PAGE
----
Shirley Martin was a female industrial designer based in Sydney who had a long and illustrious career as a post-WWII Australian textile and ceramic designer. She is best known for designing the 1956 Melbourne Olympic Games towel, but there is much more to her remarkable design industry success story.
We acquired the Shirley Martin collection as a result of a simple donation offer during the Sydney 2000 Olympic Games of a 1956 Olympic Games towel. When following up this offer, I met Shirley and her family and it became clear that her story was much bigger than that of the Olympic towel design. The Museum now holds a small but growing Shirley Martin design archive.
Russell Drysdale’s drawings
From 1944 to 1946, Shirley was a young art student attending classes on Fridays and evenings at East Sydney Technical College. During this same period, Shirley embarked on one of her very first jobs. She took on the technically challenging role of translating Australian artist Russell Drysdale’s paintings and drawings into multi-coloured designs for screenprinted furnishing fabrics. At the time, she was just 17 and working in the Design Department of Silk and Textile Printers (STP) in Darlinghurst.
Shirley helped realize Russell Drysdale’s artwork under the direction of Mary Curtis, head designer at STP. The project provided her with a challenging formative experience which no doubt stood her in good stead for the remainder of her career as a female industrial designer.
Drysdale’s ‘Tree Forms’ was created from drawings taken from a sketchbook and arranged informally to complete a full screen. On completion, ‘Tree Forms’ was considered suitable for furnishing fabrics and was produced as a 12-colour print on heavy wool for furnishing with tan as a dominating colour, and also a monotone print.
‘Stone and Wood’ used a Drysdale motif to create a repeat on a large scale. The design employed a central motif enclosed by a ‘rock-like form’ as a large pattern covering a full screen for curtains using 10 colours on heavy cotton and light wool fabrics. The process was neither simple nor straightforward:
‘Several screens are used in the printing of a multi-colour design; one colour imposed upon another gives a third, so that in the finished product there may be more colours than the number of screens used. Seven or more screens may be bought to the printing room.’ (CM Foley, 1947, p 3).
Surprisingly for the time, women artists represented approximately one third of the artists featured in STP’s ‘Modernage Range’. Just before leaving STP, Shirley also helped prepare and install the ‘Art in Industry’ Modernage Fabrics display in the ballroom of the Australia Hotel in Sydney. This exhibition later travelled to the Windsor Hotel in Melbourne.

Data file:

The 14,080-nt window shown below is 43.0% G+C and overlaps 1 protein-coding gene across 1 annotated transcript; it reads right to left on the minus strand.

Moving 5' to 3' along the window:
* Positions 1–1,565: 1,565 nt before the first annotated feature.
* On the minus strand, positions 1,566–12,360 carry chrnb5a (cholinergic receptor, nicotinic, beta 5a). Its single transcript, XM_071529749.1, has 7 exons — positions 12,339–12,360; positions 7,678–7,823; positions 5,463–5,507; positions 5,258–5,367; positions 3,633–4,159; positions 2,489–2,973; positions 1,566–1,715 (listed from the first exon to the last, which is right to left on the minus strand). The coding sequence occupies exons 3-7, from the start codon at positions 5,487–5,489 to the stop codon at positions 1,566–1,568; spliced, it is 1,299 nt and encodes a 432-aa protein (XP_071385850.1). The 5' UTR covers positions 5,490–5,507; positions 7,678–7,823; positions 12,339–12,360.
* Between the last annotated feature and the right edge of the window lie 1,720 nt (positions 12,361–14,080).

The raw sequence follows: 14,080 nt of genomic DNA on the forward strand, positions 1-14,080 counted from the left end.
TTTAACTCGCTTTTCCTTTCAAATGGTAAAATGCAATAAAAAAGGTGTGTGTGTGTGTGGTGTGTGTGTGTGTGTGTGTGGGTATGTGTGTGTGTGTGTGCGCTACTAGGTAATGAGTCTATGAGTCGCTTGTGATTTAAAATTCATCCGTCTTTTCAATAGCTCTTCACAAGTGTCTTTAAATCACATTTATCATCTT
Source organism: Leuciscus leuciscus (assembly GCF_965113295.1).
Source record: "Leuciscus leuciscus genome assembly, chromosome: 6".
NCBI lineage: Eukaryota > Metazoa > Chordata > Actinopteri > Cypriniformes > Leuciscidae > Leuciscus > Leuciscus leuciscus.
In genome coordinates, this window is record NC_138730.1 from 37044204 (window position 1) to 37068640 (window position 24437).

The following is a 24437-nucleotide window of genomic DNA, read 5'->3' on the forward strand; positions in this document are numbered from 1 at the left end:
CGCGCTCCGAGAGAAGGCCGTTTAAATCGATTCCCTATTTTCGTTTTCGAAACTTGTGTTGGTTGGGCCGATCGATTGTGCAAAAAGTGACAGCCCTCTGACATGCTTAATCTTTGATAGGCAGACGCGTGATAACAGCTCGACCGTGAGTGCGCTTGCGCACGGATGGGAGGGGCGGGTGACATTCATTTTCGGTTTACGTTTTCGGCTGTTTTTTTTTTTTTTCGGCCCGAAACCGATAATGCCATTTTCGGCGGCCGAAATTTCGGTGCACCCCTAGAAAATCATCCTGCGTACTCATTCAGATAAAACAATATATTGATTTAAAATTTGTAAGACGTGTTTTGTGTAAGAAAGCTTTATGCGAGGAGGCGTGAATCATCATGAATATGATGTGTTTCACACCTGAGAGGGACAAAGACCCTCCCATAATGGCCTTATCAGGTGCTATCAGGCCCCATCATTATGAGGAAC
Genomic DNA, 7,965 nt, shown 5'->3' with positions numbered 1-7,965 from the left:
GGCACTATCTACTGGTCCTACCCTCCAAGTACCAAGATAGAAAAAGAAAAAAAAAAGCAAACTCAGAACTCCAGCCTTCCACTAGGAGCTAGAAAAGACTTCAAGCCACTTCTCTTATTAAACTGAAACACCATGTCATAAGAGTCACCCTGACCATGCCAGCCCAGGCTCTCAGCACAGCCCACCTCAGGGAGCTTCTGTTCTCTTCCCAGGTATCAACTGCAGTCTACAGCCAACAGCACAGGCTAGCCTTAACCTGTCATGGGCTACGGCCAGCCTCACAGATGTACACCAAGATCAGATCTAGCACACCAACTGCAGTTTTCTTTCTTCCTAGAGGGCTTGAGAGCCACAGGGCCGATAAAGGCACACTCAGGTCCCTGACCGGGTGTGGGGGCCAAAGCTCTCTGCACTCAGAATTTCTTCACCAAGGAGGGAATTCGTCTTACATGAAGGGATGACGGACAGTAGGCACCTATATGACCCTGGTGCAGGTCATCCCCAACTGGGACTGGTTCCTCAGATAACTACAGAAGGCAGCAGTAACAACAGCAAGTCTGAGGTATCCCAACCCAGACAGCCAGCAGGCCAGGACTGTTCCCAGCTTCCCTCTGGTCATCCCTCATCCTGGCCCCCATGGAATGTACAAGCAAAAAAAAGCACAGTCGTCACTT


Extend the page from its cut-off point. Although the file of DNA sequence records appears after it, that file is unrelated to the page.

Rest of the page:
Career following STP
From 1947 to 1949, Shirley worked as a ceramic designer with Modern Ceramic Products in Redfern, and as a textile designer at Tennyson Textile Mills in Gladesville. From 1950 to 1951, she worked at Coverings & Co in Mascot, where she produced complex multi-layered designs for jacquard weave furnishing fabrics, including the ‘Roses’ and ‘Poppies’ designs.
After each employ, Shirley received a letter of commendation, each stating that she was ‘leaving on her own choice’. She was highly regarded by all her employers, with Coverings stating that it was ‘with sincere regret that we lose her services’ (letter, 23 November 1951). It was during this time that she married John de Vocht, a photographer with the Dutch Air Force.
1956 Olympic Games Dri-Glo towel design
From 1951 to 1959, Shirley’s last major industrial employment was with Dri-Glo Towels in Five Dock. While there, Shirley was invited to create a towel design for the 1956 Melbourne Olympic Games (the image at top of this post). The brief stated that the design was to include the Olympic Torch. Shirley added the Olympic Rings, a map of Australia, and ‘because I love Australian animals so much, I was determined that I would have them on the towel’ (newspaper article, 2000).
The towel was produced in green and yellow, colours Shirley felt she may have helped introduce to represent Australia. The red and white version of the towel (illustrated above) was produced for her own personal use. After the games, the torch on the towel was replaced by a surfer to extend the design into a marketable product.
Shirley was the daughter of an Australian Aboriginal father and grandfather. During her career, she held numerous positions, always seeking more technically challenging projects and producing many marketable product designs, some incorporating Aboriginal motifs and symbols. Her freelance textile designs feature Australian flora such as native heath, flannel flowers and wattle. Her work was selected for international exhibition and for inclusion in numerous competitions.
Shirley de Vocht continued to work as an artist after the 1960s, painting flora and fauna, including endangered species such as the native cat, the quoll and the snowy numbat, onto mass-produced ceramic plates. Shirley passed away in 2003. You can see more of Shirley’s vibrant designs in an earlier post, in which we detail how her fabulous gouache collection has been conserved at MAAS.
Post by Anne-Marie Van de Ven, Curator
I am indebted to Shirley de Vocht and her daughter Nicolle Drake, and MAAS archivists Jill Chapman and Paul Wilson, for their assistance piecing together biographical information.
Letter, To Whom it may concern, A. Haigh, Coverings & Co Pty Ltd, 23 November 1951
C.M. Foley, Supervisor, STP, ‘Art in the Textile Printing Factory’, in A New approach to Textile Designing by a group of Australian Artists, Ure Smith Publication, Sydney, 1947, p 3
Shirley de Vocht, ‘My mother loved to hear the bellbirds’, Australian Women’s Weekly, May 15,1974, pp 114-117
Newspaper article, ‘Ay, there’s the rub’, interview with Shirley de Vocht, c2000